Outraged and shocked at the very existence of human trafficking in her own country, Urmillah Dass pledged to help the victims of this sickening crime through the SMILE Buddy Programme she currently runs.
No stranger to human suferring, Urmillah explains, “In 2005 I worked with Mercy Malaysia to render aid to earthquake victims in Iran. I started the ‘Milk and Cookies’ project there to get starving kids off the streets and into school.”
Now Urmillah’s SMILE Buddy Programme works with victims of human trafficking in Malaysia who have been rescued and housed in government shelters. “My work here involves recruiting and training students and volunteers who are keen to work with these victims. It is sad to know that many of the victims are Malaysians too.”
The SMILE Buddy Programme consists of three components – physical skills, cognitive skills and social skills training.
Urmillah explains, “This programme has helped the women and children here overcome grief, post traumatic stress including depression and anxiety symptoms associated with this tragedy. Apart from this, the programme is a great platform for creating awareness and educating students and volunteers about the crime of human trafficking.”
Relating how she became involved in her current work, Urmillah says, “I first heard of human trafficking at the Semenyih Detention Camp while working with Doctors Without Borders as their national psychologist. I was shaken by the things I heard there.”
One incident in particular so angered but saddened her that Urmillah resolved to fight human trafficking in any way she could. She recounts, “I will never forget the Myanmari refugee asking to rescue his pregnant wife from being sold for RM2,500. Although he was incarcerated in the detention camp, he managed to raise the money through the Myanmar grapevine. He then sent a representative to the border and ‘bought’ his wife back.”
Currently working with the International Organisation of Migration (IOM), Urmillah works with the victims in shelters, runs the SMILE Buddy Programme with volunteers and trains immigration, police and shelter staff on how to deal with victims of human trafficking.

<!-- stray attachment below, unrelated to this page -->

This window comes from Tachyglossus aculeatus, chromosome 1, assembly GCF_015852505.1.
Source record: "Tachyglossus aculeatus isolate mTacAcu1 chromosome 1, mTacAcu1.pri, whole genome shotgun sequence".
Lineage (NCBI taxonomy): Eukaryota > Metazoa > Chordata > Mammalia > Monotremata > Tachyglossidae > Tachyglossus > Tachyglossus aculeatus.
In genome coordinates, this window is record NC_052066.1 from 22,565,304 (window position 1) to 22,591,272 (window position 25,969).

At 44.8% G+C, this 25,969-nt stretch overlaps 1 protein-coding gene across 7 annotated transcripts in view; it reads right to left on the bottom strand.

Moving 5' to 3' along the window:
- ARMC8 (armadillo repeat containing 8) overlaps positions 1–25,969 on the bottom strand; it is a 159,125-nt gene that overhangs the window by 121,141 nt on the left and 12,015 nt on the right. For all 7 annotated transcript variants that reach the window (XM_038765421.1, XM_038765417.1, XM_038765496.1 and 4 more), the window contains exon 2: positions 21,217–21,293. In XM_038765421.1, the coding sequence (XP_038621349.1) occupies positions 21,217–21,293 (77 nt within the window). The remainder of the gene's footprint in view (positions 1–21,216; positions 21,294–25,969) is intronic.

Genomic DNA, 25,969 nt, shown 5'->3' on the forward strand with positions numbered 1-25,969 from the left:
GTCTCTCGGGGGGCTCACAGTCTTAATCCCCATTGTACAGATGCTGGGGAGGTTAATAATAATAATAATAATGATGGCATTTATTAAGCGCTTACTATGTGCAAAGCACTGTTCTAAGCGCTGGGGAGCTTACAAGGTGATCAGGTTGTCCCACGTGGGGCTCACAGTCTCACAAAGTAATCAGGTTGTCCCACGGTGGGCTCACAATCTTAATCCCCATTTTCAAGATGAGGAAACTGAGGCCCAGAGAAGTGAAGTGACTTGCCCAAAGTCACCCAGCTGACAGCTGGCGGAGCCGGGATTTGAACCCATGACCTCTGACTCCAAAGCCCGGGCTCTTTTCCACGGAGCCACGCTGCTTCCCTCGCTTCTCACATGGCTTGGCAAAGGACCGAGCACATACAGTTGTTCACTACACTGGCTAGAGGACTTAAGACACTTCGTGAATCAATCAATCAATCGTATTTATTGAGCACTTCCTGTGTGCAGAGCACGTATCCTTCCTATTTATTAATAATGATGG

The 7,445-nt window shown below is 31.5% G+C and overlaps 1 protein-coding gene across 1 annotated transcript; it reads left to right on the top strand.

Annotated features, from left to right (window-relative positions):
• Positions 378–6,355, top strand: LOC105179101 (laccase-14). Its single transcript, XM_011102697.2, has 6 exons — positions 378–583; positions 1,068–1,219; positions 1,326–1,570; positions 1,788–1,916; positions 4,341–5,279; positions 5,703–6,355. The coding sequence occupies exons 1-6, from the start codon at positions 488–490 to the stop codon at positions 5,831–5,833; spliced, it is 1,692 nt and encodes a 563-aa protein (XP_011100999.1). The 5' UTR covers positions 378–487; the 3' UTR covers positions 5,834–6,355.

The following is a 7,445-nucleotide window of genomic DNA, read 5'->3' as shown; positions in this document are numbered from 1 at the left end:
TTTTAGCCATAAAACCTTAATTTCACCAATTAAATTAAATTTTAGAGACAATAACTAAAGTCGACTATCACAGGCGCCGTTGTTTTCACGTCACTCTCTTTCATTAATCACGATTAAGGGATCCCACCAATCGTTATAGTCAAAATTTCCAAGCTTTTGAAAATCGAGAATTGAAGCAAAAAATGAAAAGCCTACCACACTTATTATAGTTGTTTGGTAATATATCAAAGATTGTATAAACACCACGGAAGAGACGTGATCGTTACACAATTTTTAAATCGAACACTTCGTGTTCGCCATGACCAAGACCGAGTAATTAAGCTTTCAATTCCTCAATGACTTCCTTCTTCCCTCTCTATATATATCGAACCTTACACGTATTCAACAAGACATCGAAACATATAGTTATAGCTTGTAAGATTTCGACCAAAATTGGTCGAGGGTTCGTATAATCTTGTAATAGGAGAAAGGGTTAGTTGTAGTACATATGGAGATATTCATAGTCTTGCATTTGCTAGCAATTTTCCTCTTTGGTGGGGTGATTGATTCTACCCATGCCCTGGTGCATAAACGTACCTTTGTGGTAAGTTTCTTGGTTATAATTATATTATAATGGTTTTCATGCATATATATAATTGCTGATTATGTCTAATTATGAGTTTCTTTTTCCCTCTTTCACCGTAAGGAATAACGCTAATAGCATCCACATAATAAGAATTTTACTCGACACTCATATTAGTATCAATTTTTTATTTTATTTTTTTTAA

Bent on spreading the word about the horrors of human trafficking, Urmillah helped produce a multi-lingual brochure on the subject. She has also written numerous articles as well as given interviews in e-media, television, radio and newspapers. Recently she was cast for a role in an play that dealth with the issue of human trafficking.
Urmillah believes every Malaysian can do their part in helping victims of human trafficking. “Keep your eyes and ears open and try to extend a helping hand to the victims. Call 999 to report a suspected case of human trafficking – you might just save a life!” she says.
She also cautions people against participating in any behavior that can be construed as trafficking. This would involve recruitment, transfer, transport, receiving as well as harboring through coercion or force, a person or persons for the purpose of exploitation.
Currently Urmillah says she urgently needs more volunteers to run the various programmes at the shelters. Equally important is sponsors to fund shelter programmes and awareness campaigns. “I need to recruit more students and get universities and centers of higher learning to understand that the younger generation needs to be educated and exposed to this cause so they will never participate in it,” she explains.
With the efforts of Urmillah and her committed team of volunteers there is a ray of hope that human trafficking can someday be totally eradicated.